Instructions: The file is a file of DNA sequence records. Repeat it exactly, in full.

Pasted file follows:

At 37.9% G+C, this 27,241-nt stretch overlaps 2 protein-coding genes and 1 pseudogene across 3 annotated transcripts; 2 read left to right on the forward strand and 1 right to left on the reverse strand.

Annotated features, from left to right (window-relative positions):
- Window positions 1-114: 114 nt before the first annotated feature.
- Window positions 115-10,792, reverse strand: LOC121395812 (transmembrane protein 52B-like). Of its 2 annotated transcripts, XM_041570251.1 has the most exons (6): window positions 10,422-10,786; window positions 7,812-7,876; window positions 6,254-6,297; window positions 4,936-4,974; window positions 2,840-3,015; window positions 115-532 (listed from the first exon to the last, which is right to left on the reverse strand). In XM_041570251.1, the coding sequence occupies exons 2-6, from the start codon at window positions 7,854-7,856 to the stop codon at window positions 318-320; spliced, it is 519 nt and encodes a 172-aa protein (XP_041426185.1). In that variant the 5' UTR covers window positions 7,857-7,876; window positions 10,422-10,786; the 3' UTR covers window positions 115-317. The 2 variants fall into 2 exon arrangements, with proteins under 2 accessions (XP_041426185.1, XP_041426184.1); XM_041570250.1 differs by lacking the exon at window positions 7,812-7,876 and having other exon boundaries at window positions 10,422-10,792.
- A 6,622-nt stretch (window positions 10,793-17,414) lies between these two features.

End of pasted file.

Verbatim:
At 37.9% G+C, this 27,241-nt stretch overlaps 2 protein-coding genes and 1 pseudogene across 3 annotated transcripts; 2 read left to right on the forward strand and 1 right to left on the reverse strand.

Annotated features, from left to right (window-relative positions):
- Window positions 1-114: 114 nt before the first annotated feature.
- Window positions 115-10,792, reverse strand: LOC121395812 (transmembrane protein 52B-like). Of its 2 annotated transcripts, XM_041570251.1 has the most exons (6): window positions 10,422-10,786; window positions 7,812-7,876; window positions 6,254-6,297; window positions 4,936-4,974; window positions 2,840-3,015; window positions 115-532 (listed from the first exon to the last, which is right to left on the reverse strand). In XM_041570251.1, the coding sequence occupies exons 2-6, from the start codon at window positions 7,854-7,856 to the stop codon at window positions 318-320; spliced, it is 519 nt and encodes a 172-aa protein (XP_041426185.1). In that variant the 5' UTR covers window positions 7,857-7,876; window positions 10,422-10,786; the 3' UTR covers window positions 115-317. The 2 variants fall into 2 exon arrangements, with proteins under 2 accessions (XP_041426185.1, XP_041426184.1); XM_041570250.1 differs by lacking the exon at window positions 7,812-7,876 and having other exon boundaries at window positions 10,422-10,792.
- A 6,622-nt stretch (window positions 10,793-17,414) lies between these two features.